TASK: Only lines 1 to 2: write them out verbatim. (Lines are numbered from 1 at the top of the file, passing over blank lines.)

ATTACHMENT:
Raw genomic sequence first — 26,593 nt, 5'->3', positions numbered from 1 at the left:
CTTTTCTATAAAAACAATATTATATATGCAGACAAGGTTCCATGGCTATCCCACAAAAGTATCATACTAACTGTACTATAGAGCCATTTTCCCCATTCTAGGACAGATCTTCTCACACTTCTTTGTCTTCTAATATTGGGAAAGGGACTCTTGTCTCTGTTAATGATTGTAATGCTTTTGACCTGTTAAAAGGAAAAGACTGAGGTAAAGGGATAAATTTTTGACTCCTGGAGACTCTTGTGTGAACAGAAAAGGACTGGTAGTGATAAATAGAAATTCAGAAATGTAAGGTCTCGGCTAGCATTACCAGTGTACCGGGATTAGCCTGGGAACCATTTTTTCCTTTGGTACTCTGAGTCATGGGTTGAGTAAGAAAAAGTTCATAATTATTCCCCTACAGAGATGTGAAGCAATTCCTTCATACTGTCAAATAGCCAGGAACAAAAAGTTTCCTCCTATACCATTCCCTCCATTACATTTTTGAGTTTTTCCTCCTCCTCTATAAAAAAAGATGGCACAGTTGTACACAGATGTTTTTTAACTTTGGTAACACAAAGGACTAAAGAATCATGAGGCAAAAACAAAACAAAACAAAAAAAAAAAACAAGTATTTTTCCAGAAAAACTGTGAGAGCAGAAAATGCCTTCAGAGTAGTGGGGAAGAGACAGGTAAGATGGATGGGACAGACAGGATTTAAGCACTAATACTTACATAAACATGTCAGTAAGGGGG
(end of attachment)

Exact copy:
Raw genomic sequence first — 26,593 nt, 5'->3', positions numbered from 1 at the left:
CTTTTCTATAAAAACAATATTATATATGCAGACAAGGTTCCATGGCTATCCCACAAAAGTATCATACTAACTGTACTATAGAGCCATTTTCCCCATTCTAGGACAGATCTTCTCACACTTCTTTGTCTTCTAATATTGGGAAAGGGACTCTTGTCTCTGTTAATGATTGTAATGCTTTTGACCTGTTAAAAGGAAAAGACTGAGGTAAAGGGATAAATTTTTGACTCCTGGAGACTCTTGTGTGAACAGAAAAGGACTGGTAGTGATAAATAGAAATTCAGAAATGTAAGGTCTCGGCTAGCATTACCAGTGTACCGGGATTAGCCTGGGAACCATTTTTTCCTTTGGTACTCTGAGTCATGGGTTGAGTAAGAAAAAGTTCATAATTATTCCCCTACAGAGATGTGAAGCAATTCCTTCATACTGTCAAATAGCCAGGAACAAAAAGTTTCCTCCTATACCATTCCCTCCATTACATTTTTGAGTTTTTCCTCCTCCTCTATAAAAAAAGATGGCACAGTTGTACACAGATGTTTTTTAACTTTGGTAACACAAAGGACTAAAGAATCATGAGGCAAAAACAAAACAAAACAAAAAAAAAAAACAAGTATTTTTCCAGAAAAACTGTGAGAGCAGAAAATGCCTTCAGAGTAGTGGGGAAGAGACAGGTAAGATGGATGGGACAGACAGGATTTAAGCACTAATACTTACATAAACATGTCAGTAAGGGGG